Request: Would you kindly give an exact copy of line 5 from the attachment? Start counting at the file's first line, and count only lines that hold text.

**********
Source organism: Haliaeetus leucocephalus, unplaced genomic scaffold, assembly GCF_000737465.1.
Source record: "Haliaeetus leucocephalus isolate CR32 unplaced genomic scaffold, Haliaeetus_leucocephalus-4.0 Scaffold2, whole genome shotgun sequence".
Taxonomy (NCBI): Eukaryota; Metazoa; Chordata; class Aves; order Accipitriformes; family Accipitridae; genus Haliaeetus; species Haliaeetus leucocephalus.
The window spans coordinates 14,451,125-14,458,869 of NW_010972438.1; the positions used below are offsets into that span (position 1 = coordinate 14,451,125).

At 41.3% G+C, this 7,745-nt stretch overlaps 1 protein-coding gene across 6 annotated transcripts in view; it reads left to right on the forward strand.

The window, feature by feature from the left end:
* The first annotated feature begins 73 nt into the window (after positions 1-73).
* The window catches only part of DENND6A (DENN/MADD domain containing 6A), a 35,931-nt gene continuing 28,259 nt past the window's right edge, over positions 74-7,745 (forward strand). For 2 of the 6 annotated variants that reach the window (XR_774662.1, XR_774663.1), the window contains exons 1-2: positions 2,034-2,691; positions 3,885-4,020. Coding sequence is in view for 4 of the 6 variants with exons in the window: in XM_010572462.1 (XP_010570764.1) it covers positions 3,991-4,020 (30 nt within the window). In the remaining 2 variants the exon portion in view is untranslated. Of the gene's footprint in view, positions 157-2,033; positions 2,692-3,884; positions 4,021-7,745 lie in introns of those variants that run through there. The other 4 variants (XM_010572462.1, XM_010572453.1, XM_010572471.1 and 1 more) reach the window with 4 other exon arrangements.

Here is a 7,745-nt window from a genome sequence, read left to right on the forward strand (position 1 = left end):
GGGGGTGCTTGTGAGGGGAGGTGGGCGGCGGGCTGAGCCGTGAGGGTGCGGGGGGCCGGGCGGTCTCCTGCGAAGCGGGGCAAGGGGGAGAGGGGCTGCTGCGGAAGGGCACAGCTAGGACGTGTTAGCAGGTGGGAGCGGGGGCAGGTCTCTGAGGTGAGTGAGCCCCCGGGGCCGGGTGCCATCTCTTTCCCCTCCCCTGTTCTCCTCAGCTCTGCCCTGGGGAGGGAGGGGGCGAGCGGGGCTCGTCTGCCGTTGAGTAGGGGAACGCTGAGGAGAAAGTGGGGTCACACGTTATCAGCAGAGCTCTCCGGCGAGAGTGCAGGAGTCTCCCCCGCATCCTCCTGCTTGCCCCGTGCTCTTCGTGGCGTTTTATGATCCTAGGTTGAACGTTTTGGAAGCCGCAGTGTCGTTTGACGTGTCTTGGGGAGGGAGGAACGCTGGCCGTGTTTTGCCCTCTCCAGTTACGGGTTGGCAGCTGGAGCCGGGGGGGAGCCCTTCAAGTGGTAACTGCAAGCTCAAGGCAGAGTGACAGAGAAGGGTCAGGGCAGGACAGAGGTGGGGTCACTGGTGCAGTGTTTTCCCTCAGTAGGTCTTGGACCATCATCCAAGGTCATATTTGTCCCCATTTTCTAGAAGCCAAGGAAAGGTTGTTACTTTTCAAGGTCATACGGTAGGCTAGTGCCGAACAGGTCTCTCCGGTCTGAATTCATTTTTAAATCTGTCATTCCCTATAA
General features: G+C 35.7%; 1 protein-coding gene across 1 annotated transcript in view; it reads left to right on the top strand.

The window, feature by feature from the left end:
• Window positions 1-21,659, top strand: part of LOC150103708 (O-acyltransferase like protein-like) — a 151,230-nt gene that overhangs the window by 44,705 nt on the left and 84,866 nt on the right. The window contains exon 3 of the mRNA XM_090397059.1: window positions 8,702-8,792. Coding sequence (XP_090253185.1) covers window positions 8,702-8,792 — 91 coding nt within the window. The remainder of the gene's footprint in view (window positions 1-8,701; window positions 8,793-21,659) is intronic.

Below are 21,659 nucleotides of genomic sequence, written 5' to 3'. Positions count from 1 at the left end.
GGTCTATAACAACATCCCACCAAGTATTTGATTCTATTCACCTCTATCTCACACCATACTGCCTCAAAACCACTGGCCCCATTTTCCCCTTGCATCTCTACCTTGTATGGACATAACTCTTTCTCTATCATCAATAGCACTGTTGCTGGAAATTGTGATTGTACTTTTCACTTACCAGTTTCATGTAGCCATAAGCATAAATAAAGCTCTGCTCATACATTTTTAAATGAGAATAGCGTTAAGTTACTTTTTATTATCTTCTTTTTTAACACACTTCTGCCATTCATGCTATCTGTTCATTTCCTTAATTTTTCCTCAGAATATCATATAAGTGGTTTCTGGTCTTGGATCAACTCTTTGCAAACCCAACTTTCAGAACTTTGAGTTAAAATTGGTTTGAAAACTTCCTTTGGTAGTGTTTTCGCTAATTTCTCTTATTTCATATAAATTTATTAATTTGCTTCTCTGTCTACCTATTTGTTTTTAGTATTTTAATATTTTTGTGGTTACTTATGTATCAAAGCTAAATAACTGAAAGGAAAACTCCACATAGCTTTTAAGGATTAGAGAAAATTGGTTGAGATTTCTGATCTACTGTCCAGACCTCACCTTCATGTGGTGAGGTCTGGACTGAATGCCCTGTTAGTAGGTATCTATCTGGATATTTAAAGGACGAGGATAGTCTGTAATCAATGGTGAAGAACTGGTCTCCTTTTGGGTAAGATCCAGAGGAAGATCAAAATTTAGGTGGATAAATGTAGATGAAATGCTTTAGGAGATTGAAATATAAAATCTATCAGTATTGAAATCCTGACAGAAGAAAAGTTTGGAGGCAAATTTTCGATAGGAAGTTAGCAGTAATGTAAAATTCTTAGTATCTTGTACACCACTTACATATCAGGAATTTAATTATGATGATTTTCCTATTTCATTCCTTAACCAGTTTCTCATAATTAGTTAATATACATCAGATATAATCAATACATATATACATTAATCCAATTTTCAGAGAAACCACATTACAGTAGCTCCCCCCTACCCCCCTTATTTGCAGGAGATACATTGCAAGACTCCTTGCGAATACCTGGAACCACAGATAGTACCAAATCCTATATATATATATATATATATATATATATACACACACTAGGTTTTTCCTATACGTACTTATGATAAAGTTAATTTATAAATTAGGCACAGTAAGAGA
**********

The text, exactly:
At 41.3% G+C, this 7,745-nt stretch overlaps 1 protein-coding gene across 6 annotated transcripts in view; it reads left to right on the forward strand.